In my opinion, one of the biggest “road blocks” to obtaining Spanish citizenship due to Sephardic origin are the two exams. They are two things that require time, commitment, and preparation. I haven’t taken the DELE A2 exam yet, but I have takes the CCSE Culture and History exam. I thought that I would share my experience with the exam- how I studied, how to register and pay, what the exam itself was like, etc.
1 // What is the CCSE exam? The CCSE is an exam given through the Cervantes Institute. It is an exam given to all people applying for Spanish Citizenship, regardless of Sephardic origin. This exam will cover the cultural, political and historical aspects of Spanish life.
3// How much is the CCSE exam? The price (currently) is 85 Euros, which includes registration and the study manual. The study manual can be accessed via PDF and printed. The applicant will have the opportunity to take the exam twice, in the case that they do not pass the first time or do not show up to the exam. Payment can be made with credit card or through PayPal.
4 // How many questions are on the exam? The official exam has 25 multiple choice questions, which must be completed within 45 minutes. These 25 questions are chosen from a pool of 300 multiple choice questions that can be accessed within the study materials.
5 // Where is the exam given? There are test centers across the world.
Click HERE to find a center near you.
6 // How do I prepare? You will have access to study materials and test questions, which will be in Spanish. You can also take a prep course or play games online to help practice.
7 // Is the exam in Spanish? Yes. If you have a decent understanding of Spanish, you won’t have any problems (assuming you study).
8 // How do I register? Make a profile on the Cervantes website and choose a location and date for your exam. Register and pay the fee through their portal.
Click HERE to make a profile and register for the exam.
How I prepared for the exam
Once I had created a profile, I downloaded and printed the official study materials. There is something like 80+ pages of material and I quickly flipped through it and thought ohhhh my gosh, I need at least a year for this. It’s daunting! But then I really started to read through it and took a look at the dates the exam was offered. I wasn’t able to sign up for the earliest exam (registration had passed), but there was one 6 weeks out. I decided 6 weeks was enough time to really work through the material without feeling too pressured, but not having too much time that I didn’t study. In hindsight, with a fairly solid ability to read and understand Spanish, a month would have been enough time. Six weeks was fine though- it gave me time to be a little more laid back.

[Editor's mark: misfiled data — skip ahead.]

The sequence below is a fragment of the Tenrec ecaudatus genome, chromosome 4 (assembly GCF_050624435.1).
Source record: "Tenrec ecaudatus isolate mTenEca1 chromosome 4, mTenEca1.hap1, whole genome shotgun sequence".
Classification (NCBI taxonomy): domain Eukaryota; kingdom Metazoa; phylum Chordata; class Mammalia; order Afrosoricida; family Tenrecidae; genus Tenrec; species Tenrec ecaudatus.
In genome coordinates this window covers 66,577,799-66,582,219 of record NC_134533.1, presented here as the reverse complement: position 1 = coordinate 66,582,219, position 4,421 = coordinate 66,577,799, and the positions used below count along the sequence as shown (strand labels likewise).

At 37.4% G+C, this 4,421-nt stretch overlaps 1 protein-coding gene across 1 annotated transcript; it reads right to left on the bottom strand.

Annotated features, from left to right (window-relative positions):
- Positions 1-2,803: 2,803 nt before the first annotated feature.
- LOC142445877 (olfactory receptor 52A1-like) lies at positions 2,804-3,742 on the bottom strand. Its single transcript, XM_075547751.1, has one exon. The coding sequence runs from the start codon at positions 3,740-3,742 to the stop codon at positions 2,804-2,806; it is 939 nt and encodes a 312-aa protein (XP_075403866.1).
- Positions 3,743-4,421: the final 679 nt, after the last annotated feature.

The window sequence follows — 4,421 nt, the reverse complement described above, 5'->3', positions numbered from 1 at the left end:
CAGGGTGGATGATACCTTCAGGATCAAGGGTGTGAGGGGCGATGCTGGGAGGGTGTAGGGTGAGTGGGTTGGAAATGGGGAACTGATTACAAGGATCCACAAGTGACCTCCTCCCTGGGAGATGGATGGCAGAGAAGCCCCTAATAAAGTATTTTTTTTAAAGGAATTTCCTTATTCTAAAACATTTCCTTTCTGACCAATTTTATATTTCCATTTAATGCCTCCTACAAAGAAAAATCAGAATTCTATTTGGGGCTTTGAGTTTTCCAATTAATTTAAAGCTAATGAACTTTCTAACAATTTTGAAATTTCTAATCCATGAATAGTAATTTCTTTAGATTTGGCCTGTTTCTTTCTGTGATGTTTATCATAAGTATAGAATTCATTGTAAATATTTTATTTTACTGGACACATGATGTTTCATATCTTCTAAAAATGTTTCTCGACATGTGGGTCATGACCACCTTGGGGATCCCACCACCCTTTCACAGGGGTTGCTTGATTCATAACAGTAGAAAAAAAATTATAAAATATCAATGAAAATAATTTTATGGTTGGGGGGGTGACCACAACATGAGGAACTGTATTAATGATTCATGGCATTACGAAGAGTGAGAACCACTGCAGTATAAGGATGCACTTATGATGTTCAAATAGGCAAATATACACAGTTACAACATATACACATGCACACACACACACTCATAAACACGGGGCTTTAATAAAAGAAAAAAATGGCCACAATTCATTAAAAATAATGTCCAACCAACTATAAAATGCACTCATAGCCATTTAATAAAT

The study materials are organized into chapters including government, history, politics, culture, etc, and after each chapter, there is a mini exam that reviews the information from the previous chapter.
I originally wanted to join a class to prepare for this exam, but the local school was not offering it due to lack of interest. In hindsight, I think the class would have been helpful, but it is not necessary to do well.
I began by working my way through the chapters. Here is what I did:
- I read through the entire packet, highlighting important information.
- In a separate notebook, I created an outline of the study guide, looking up any words I didn’t understand. This took the 80+ pages down to about 15 hand written pages.
- After each chapter I would glance over the review questions, most of which might be common knowledge, but the political and historical information was tricky.
- After the outline was finished, I re-did a much shorter outline, which consisted of only the information I did not know. This was probably 5 pages.
- Once I finished that, I focused on the questions, trying to answer each of them without looking at the answers.
- Any answers that I did not know 100% (meaning I didn’t know the answer immediately), i highlighted in yellow.
- After going through all 300 questions, I made a list of the questions that I did not know 100% and just studied those. I had them on a paper, so I reviewed them in my free time- on the metro, bus, eating lunch, etc.
- About two weeks before the exam, I would review the entire set of 300 questions one time each day.
- I also utilized apps! The apps are not available for iOs devices, but if you have a Google Play device, you can download apps that simulate the exam and ask you the same questions you have been practicing! There are also copies of the past real exams and some games to help memorize information. Recommended apps: eSefarad // Test nacionalidad
My Experience During the Exam:
I took the exam at a testing center in Madrid, where it is recommended to arrive one hour before the exam begins (at 6:00). I was told to bring ID and that’s it. I figured it wasn’t necessary to show up an HOUR before, so I went around 5:30 and much to my surprise, there was a HUGE line with over 100 people waiting. Luckily, they were all waiting for the same exam, so I knew I would be fine. The line moved quickly, but I was a little bit nervous. Once I got inside, they checked my ID, gave me my Scantron and a pencil, and showed me to my assigned seat. We weren’t allowed to sit next to anyone, so I had space on both sides. The exam was given in a large theater with desks attached to the chairs. The proctors handed out the exam and instructed us not to open it until 6:00. Once the exam began, I was finished with the 25 questions in less than 10 minutes. We were allowed to leave the testing room every 15 minutes, as to not disturb others.
As for the exam, there were NO surprises. If you study the study materials and provided questions, you will be absolutely fine. You need a 15/25 to pass, and the test is given as pass/fail, which means you won’t know if you receive a 16/25 or 25/25. All you know is you PASSED!